Holders of some of the largest collections of London photographs, dating back to the mid-1800s, have come together to create a new website where researchers can view their holdings online. Users of PhotoLondon (www.photoLondon.org.uk) can search for details of collections in all of London's 33 boroughs, as well as London-wide collections such as the London Transport Museum and the Metropolitan Police Museum. The site has been launched jointly by the Guildhall Library, the Museum of London, London Metropolitan Archives, Westminster City Archives and English Heritage's National Monuments Record as a way of showcasing their collections and of providing easier access to the range of archives of London images in existence.
The Department for Culture, Media and Sport has appointed Jonathan Drori as the first director of Culture Online (
Two Fellows â Dr Chris Kitching, Secretary, Historical Manuscripts Commission, and Sarah Tyacke, Keeper of Public Records and Chief Executive, Public Record Office â have accepted invitations from Arts Minister Baroness Blackstone to join the new Archives Task Force, which has been set up to map out new ways of identifying and exploiting the UK's rich legacy in public and private archives.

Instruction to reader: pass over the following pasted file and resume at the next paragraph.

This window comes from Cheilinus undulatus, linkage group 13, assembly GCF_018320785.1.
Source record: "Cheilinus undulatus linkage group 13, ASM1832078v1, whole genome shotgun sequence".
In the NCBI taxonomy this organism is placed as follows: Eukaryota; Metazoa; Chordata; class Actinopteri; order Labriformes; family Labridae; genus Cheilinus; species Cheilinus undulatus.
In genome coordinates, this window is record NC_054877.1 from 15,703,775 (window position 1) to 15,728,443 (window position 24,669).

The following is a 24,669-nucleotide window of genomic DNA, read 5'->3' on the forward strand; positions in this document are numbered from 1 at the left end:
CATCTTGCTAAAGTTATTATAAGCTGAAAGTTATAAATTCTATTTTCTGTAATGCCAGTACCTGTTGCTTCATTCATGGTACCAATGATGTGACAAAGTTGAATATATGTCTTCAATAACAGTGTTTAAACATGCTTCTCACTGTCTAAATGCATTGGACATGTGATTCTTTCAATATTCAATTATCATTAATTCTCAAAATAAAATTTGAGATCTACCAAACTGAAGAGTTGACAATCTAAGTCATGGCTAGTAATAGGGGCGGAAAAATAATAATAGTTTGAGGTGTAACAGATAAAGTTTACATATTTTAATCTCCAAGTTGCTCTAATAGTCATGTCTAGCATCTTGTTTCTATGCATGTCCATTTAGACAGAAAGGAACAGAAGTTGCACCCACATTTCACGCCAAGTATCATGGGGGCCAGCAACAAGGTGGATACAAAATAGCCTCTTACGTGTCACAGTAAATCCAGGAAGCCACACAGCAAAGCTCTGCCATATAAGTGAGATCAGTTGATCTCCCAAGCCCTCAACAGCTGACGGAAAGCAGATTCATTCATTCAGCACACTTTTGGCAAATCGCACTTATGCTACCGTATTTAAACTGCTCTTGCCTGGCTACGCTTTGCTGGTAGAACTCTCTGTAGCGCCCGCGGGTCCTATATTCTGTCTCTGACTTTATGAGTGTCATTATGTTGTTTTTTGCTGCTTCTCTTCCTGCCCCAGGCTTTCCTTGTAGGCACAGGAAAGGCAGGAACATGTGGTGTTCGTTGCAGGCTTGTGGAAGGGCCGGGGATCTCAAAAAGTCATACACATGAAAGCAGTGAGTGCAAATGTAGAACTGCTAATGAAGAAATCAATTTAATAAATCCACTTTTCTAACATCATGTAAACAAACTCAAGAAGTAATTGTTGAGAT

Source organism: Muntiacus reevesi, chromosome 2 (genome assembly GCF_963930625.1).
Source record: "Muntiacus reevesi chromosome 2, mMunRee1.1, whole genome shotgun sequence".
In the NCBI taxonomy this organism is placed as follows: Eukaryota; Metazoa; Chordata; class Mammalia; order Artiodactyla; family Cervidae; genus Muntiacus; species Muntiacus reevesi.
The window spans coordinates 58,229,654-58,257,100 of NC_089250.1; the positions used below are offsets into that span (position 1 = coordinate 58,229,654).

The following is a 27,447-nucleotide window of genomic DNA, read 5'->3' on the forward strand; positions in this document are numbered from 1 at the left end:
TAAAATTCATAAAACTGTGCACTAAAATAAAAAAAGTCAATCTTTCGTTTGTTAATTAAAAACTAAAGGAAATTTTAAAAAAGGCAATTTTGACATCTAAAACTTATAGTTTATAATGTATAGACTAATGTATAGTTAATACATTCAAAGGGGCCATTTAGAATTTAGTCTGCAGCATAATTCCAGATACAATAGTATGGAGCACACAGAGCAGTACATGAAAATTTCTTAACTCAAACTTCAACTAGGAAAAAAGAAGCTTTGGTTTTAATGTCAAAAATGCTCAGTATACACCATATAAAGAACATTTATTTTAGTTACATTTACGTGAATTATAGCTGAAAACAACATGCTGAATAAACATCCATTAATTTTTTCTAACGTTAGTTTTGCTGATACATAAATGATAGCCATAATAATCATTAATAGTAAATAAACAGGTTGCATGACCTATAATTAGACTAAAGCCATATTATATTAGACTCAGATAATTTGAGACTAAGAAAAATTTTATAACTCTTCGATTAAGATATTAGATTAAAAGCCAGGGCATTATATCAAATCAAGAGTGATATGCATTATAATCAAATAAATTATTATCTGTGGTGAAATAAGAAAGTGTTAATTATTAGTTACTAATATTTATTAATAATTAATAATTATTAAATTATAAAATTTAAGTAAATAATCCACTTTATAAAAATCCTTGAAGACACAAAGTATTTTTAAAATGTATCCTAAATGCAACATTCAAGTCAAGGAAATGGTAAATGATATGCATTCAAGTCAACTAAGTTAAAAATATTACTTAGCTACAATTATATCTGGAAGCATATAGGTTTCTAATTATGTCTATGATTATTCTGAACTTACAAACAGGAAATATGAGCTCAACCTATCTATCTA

The Task Force, announced in July, will focus on ways of making archives more accessible and will explore new ways to secure investment, build capacity and forge new partnerships for the archives domain. An important area of focus will be ways of developing and co-ordinating electronic access to archive material.
Sarah Tyacke said: âThis is a hugely exciting project for all who use and care for archives. Together with the recent announcements concerning the creation of the National Archives [by the merger of the Public Record Office and the Historical Manuscripts Commission] and proposals to bring forward new archive legislation, it heralds some of the most significant opportunities for archives in the last 25 years.â